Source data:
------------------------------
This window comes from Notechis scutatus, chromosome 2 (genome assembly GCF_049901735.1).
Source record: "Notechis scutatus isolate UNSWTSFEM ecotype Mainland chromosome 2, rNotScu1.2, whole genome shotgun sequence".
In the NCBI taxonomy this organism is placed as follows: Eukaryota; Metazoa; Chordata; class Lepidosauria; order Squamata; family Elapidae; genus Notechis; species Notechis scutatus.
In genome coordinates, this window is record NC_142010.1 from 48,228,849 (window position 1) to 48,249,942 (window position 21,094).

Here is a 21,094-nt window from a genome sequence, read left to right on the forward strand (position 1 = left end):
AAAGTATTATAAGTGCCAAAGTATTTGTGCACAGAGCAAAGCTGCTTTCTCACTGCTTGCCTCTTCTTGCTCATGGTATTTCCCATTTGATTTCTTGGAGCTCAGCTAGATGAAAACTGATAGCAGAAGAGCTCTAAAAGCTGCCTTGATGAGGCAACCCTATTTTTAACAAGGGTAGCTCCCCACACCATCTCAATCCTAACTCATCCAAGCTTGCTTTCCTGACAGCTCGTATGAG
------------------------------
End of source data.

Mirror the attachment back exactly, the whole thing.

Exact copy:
This window comes from Notechis scutatus, chromosome 2 (genome assembly GCF_049901735.1).
Source record: "Notechis scutatus isolate UNSWTSFEM ecotype Mainland chromosome 2, rNotScu1.2, whole genome shotgun sequence".
In the NCBI taxonomy this organism is placed as follows: Eukaryota; Metazoa; Chordata; class Lepidosauria; order Squamata; family Elapidae; genus Notechis; species Notechis scutatus.
In genome coordinates, this window is record NC_142010.1 from 48,228,849 (window position 1) to 48,249,942 (window position 21,094).

Here is a 21,094-nt window from a genome sequence, read left to right on the forward strand (position 1 = left end):
AAAGTATTATAAGTGCCAAAGTATTTGTGCACAGAGCAAAGCTGCTTTCTCACTGCTTGCCTCTTCTTGCTCATGGTATTTCCCATTTGATTTCTTGGAGCTCAGCTAGATGAAAACTGATAGCAGAAGAGCTCTAAAAGCTGCCTTGATGAGGCAACCCTATTTTTAACAAGGGTAGCTCCCCACACCATCTCAATCCTAACTCATCCAAGCTTGCTTTCCTGACAGCTCGTATGAG